Oops, there's a knock on the door. Looks like it's time for my reeducation and sensitivity training...


Tuesday, October 18, 2016

Sacré bleu! English now de rigeur at Ecole Polytechnique

Defenders of the French language have always been keen to protect it from the scourge of English infiltration.

Unfortunately, they have lost a key battle. In a move that would have Robespierre rotating in his grave, one of France’s most esteemed universities has announced that it will teach courses in English for the first time.

Ecole Polytechnique was a product of the French revolution, founded in 1794 to train up a generation of engineers and officials (after so many had come to an unfortunate end at the hands of the sans-culottes).

Napoleon Bonaparte granted the institution military status and gave the school its motto, “Pour la patrie, les sciences and la gloire” — for the nation, science and glory. Although foreign students began attending in 1798, and today come from 60 different countries, they have always been taught only or mostly in French.

Now the institution, France’s leading university of science and technology, is launching new academic programs taught exclusively in the language of les rosbifs. Five new graduate degree programs are starting this academic year and an undergraduate degree will begin next autumn.

The use of another teaching language is likely to horrify the Academie Francaise, which has for years warded off insidious anglicisation and the adoption of modern words and phrases, such le cashback, le weekend and le email (or courrier electronique, as they would prefer).

The president of the university said that English-taught degrees were being introduced so that it could become more diverse and compete globally.

“It’s a business consideration,” Jacques Biot said. “We want to gain a market share of the best students in the world. And if we want to do that, we have to adapt to these sort of customers, and need to have an offer fitting what the best students in the world would expect.”

The university already has some courses taught partly in English but they would be inaccessible to those unable to speak French.

Mr Biot said: “With the new courses we will recruit and teach in English. We will, however, teach them French language and culture.”

He said that the introduction of the English-taught courses had the full support of the government, but added: “I expect some people at some stage will protest about it — being French, I wouldn’t discard the possibility.”

The five new graduate degree programs are two years long and offer high-level scientific training for graduates wanting to lead tech companies.

Students on the courses are from Italy, Germany, Britain, Scandinavia, Russia, Asia and Africa.


British Secondary schools are being 'crippled' by a baby boom fuelled by migration as applications for places soar by 50 per cent

More than half of England's secondary schools are now oversubscribed as they are 'crippled' by a baby boom fuelled by high migration, new figures show.

The proportion of secondaries with more applications than pupil places rose to 50 per cent this year for the first time in a generation, according to research by the FindASchool website.

And the rate – which stood at just 43 per cent two years ago – is expected to get worse still, due to the bulge in secondary pupil numbers over the next five years.

Headteachers are already complaining of the 'struggle' that schools face because of oversubscription.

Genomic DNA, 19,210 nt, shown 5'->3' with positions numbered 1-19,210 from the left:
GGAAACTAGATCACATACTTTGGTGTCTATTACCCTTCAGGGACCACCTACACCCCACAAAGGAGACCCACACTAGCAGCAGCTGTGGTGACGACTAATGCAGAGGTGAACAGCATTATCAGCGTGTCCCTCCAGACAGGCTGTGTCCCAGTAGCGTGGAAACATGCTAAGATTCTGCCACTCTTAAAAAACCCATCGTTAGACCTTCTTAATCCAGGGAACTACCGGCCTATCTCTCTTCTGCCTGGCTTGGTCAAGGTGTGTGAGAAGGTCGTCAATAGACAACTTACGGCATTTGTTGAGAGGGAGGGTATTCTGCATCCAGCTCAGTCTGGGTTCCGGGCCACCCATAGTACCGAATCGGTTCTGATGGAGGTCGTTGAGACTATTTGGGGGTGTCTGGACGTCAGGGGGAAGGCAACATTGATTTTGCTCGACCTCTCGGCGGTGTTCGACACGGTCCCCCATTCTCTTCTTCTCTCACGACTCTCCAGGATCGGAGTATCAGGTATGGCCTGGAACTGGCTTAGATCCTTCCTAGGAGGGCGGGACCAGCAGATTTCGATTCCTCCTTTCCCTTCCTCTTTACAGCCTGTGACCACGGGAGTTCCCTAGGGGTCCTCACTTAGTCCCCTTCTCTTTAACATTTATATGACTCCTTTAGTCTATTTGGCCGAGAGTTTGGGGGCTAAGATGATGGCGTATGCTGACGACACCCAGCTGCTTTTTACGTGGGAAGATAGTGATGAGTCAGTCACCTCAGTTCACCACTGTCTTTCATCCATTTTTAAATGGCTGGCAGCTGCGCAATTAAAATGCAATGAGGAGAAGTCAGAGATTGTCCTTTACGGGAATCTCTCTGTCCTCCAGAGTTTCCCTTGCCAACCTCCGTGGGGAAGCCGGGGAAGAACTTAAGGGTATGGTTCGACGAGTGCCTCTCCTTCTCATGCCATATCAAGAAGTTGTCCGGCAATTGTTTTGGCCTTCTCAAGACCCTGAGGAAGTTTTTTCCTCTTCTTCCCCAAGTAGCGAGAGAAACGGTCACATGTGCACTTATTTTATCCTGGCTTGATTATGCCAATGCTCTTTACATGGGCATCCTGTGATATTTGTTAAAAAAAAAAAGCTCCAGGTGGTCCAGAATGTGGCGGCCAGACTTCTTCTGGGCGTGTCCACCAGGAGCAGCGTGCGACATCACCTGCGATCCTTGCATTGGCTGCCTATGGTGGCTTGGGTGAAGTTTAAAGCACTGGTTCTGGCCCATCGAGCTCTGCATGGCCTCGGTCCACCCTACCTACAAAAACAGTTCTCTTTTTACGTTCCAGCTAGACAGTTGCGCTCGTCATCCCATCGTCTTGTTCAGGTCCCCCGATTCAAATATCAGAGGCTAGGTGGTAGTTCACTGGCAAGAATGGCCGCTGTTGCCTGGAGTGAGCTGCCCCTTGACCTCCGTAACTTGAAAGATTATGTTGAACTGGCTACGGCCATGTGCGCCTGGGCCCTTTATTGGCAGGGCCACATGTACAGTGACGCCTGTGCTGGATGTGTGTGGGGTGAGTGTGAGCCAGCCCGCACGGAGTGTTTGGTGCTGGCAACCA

They warn taking on more pupils will cause a lack of funding and a shortage of teachers in key subjects.

There are also fears that staff rooms and offices will have to be converted into extra classrooms for the extra children.

Rob McDonough, headteacher of the West Bridgford School in Nottinghamshire, told the Times Educational Supplement that the costs of being oversubscribed were 'extraordinary'.

He said: 'What's crippling me is funding the pupil expansion. That's worrying me now because [the reserves are] gone.'

The FindASchool study analysed the admissions arrangements of 87 per cent of England's state secondaries.

Data is still missing from some schools that control their own admissions, but the researchers expect the proportion of oversubscribed institutions to rise above 50 per cent when all the figures are in. And they say that changing demographics will worsen the situation for secondaries in the future.

Ed Rushton, founder of FindASchool – a school-checking service run with – said: 'Our figures, which, incidentally, the government does not collect, suggest the problem is getting worse.

'Given the large bulge in primary school numbers, this trend is likely to continue unless lots of extra schools are opened and more school places are added where they are most needed.

'Over the next five years, there will be more of a crunch because of the bulge. I would say it is likely that this is the first time it has gone above 50 per cent.'

The analysis reveals that the problem is most acute in London, where two-thirds of secondaries are oversubscribed - but the difficulties extend nationwide, with at least half of secondaries oversubscribed in the West Midlands, East of England, the North West and the South East.

Malcolm Trobe, interim general secretary of the Association of School and College Leaders, said: 'The overall planning has never been brilliant in getting the right number of school places in the right place at the right time.

'Schools often cannot quickly expand to deal with an increase in numbers.'

Dealing with appeals for places has become another significant problem for schools, alongside building work, squeezed budgets and staff shortages. Burnt Mill Academy, in Harlow, Essex, had more than 100 children on its waiting list last year and receives about 40 appeals annually.